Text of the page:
Thus Mill says that we must "mean by the word demand, the quantity demanded, and remember that this is not a fixed quantity, but in general varies according to the value." (Principles, III. II. 4.) This account is scientific in substance; but it is not clearly expressed and it has been much misunderstood. Cairnes prefers to represent "demand as the desire for commodities and services, seeking its end by an offer of general purchasing power, and supply as the desire for general purchasing power, seeking its end by an offer of specific commodities or services." He does this in order that he may be able to speak of a ratio, or equality, of demand and supply. But the quantities of two desires on the part of two different persons cannot be compared directly; their measures may be compared, but not they themselves. And in fact Cairnes is himself driven to speak of supply as "limited by the quantity of specific commodities offered for sale, and demand by the quantity of purchasing power offered for their purchase." But sellers have not a fixed quantity of commodities which they offer for sale unconditionally at whatever price they can get: buyers have not a fixed quantity of purchasing power which they are ready to spend on the specific commodities, however much they pay for them. Account must then be taken in either case of the relation between quantity and price, in order to complete Cairnes' account, and when this is done it is brought back to the lines followed by Mill. He says, indeed, that "Demand, as defined by Mill, is to be understood as measured, not, as my definition would require, by the quantity of purchasing power offered in support of the desire for commodities, but by the quantity of commodities for which such purchasing power is offered." It is true that there is a great difference between the statements, "I will buy twelve eggs," and "I will buy a shilling's worth of eggs." But there is no substantive difference between the statement, "I will buy twelve eggs at a penny each, but only six at three halfpence each," and the statement, "I will spend a shilling on eggs at a penny each, but if they cost three halfpence each I will spend ninepence on them." But while Cairnes' account when completed becomes substantially the same as Mill's its present form is even more misleading. (See an article by the present writer on Mill's Theory of Value in the Fortnightly Review for April, 1876.)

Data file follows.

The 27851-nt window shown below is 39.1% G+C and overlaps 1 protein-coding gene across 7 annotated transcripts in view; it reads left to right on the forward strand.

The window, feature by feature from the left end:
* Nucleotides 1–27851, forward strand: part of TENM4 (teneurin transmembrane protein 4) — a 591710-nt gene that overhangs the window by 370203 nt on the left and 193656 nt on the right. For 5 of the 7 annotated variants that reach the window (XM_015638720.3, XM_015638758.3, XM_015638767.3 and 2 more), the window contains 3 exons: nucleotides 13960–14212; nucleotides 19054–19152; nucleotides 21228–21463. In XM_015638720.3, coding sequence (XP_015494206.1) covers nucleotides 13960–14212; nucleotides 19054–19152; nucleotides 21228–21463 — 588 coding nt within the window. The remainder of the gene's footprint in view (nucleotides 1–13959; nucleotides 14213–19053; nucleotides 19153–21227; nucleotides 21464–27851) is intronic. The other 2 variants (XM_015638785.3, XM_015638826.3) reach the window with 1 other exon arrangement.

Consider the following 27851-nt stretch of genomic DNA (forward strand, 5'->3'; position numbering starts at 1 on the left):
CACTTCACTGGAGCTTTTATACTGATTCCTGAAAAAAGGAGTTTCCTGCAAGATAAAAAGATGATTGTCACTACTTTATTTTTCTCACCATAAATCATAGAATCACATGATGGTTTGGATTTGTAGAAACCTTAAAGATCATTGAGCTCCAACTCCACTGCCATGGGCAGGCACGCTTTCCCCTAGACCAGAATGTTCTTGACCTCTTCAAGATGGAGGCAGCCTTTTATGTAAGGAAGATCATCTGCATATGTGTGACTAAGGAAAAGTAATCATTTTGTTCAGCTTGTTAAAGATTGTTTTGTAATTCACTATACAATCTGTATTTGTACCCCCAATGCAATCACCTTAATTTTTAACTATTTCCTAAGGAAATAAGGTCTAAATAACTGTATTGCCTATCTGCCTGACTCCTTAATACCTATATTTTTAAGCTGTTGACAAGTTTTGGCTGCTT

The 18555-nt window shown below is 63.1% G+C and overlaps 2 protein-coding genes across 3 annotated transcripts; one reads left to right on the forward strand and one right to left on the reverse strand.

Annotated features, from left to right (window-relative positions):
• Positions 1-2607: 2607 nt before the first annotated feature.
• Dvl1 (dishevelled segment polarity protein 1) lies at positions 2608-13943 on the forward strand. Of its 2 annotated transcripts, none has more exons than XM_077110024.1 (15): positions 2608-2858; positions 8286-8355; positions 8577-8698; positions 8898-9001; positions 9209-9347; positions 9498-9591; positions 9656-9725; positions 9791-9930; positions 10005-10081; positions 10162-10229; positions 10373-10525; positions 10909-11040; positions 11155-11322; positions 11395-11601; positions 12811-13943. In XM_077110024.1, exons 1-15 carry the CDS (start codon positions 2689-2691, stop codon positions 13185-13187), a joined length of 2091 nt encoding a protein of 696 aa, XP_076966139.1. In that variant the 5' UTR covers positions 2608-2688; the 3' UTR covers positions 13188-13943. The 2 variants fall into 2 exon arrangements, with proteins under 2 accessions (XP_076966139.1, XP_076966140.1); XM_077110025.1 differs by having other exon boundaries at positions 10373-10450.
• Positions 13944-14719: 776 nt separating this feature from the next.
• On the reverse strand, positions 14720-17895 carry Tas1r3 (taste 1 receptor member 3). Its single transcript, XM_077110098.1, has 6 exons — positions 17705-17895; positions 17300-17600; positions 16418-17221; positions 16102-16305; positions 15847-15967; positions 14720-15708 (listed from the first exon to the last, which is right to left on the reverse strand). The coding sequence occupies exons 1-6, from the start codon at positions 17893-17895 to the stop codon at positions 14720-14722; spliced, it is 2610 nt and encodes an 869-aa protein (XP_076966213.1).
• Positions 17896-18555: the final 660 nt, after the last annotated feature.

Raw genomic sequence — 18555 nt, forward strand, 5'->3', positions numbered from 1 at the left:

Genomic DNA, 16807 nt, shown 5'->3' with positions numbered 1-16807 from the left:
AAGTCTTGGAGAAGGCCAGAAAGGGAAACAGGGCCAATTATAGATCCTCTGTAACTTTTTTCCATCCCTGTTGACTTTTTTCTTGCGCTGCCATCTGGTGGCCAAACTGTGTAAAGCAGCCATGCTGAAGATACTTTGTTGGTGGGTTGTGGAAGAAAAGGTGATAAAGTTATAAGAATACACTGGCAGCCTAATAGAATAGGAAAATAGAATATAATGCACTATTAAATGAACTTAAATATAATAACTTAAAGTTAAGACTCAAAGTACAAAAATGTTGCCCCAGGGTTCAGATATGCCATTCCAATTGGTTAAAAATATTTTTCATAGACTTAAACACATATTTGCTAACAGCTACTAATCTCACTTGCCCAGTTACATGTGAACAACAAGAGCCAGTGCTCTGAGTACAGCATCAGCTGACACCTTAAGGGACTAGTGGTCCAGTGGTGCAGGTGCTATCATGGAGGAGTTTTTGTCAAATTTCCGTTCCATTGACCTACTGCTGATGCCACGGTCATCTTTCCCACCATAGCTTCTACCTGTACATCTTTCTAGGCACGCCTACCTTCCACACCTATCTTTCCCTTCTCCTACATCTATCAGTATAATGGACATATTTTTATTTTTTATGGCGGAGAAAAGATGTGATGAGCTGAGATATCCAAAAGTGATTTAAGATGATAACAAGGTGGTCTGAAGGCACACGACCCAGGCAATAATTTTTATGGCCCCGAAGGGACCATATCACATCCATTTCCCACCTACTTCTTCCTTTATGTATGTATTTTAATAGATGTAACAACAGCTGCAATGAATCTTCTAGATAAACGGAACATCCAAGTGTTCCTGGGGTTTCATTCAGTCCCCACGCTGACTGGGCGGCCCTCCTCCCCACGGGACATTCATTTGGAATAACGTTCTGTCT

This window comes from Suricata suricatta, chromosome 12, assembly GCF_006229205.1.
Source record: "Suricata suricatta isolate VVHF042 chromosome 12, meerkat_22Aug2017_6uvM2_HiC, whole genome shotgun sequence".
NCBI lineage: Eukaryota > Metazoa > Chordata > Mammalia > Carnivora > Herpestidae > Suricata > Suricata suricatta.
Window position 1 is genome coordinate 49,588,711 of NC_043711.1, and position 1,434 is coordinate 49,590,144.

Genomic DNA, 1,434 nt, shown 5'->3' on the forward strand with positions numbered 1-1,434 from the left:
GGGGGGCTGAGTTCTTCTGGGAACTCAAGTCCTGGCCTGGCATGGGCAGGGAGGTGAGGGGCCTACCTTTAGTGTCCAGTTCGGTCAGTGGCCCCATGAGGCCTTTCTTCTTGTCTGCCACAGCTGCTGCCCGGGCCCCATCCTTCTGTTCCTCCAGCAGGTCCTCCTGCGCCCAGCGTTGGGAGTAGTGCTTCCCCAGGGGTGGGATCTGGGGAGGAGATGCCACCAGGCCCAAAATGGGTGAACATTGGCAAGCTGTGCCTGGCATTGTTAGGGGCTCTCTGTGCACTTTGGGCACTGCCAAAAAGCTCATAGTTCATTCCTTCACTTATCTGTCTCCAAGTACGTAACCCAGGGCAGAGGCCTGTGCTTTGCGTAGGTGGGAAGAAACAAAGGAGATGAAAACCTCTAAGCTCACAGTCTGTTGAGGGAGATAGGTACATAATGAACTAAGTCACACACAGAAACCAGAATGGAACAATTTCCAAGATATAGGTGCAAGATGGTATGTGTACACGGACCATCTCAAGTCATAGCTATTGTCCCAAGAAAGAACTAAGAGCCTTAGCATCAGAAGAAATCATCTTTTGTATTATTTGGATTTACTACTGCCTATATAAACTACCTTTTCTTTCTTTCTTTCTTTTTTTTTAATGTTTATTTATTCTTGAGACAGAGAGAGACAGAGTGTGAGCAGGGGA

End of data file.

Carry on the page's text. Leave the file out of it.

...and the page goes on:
We may sometimes find it convenient to speak of this as a raising of his demand schedule. Geometrically it is represented by raising his demand curve, or, what comes to the same thing, moving it to the right, with perhaps some modification of its shape.